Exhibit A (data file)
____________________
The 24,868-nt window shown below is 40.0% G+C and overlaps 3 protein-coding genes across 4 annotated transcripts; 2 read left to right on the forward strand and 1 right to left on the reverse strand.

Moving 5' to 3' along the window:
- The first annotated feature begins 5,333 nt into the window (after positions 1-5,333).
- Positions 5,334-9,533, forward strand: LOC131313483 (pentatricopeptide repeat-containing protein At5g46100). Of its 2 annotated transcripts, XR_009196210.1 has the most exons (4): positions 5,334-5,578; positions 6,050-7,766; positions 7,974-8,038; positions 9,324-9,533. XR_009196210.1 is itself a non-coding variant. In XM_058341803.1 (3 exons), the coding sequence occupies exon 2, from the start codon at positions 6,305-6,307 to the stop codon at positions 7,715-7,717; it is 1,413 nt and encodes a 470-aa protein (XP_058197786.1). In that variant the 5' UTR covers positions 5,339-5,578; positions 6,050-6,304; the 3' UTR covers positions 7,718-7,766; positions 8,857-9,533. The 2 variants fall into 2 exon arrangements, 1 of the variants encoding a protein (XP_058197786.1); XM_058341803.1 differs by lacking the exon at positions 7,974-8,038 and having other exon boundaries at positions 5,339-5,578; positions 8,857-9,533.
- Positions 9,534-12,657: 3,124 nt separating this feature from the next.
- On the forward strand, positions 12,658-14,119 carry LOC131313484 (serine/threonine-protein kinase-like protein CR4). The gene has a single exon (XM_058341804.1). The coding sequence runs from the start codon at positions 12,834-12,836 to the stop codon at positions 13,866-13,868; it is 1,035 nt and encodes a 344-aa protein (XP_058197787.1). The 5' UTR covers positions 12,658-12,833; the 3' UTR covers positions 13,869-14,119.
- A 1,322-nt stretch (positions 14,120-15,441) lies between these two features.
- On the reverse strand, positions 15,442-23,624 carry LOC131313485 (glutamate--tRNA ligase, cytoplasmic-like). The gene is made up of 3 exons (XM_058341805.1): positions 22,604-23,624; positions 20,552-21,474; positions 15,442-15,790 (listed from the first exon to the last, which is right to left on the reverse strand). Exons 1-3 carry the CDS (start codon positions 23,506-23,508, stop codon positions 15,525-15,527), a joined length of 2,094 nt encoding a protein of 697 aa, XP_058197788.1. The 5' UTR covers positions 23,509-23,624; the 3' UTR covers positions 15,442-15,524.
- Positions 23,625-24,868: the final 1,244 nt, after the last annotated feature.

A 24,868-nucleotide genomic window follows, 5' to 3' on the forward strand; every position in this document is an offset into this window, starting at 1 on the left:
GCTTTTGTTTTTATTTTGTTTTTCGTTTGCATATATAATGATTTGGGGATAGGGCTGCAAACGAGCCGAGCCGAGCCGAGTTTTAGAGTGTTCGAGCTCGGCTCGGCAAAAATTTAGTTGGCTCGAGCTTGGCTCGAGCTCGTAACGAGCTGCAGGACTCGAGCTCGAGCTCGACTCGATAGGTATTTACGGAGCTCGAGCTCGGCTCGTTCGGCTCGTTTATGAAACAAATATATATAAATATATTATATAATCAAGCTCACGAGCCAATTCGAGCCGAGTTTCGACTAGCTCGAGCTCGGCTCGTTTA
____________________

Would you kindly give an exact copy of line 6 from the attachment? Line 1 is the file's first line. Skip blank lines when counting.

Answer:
- On the forward strand, positions 12,658-14,119 carry LOC131313484 (serine/threonine-protein kinase-like protein CR4). The gene has a single exon (XM_058341804.1). The coding sequence runs from the start codon at positions 12,834-12,836 to the stop codon at positions 13,866-13,868; it is 1,035 nt and encodes a 344-aa protein (XP_058197787.1). The 5' UTR covers positions 12,658-12,833; the 3' UTR covers positions 13,869-14,119.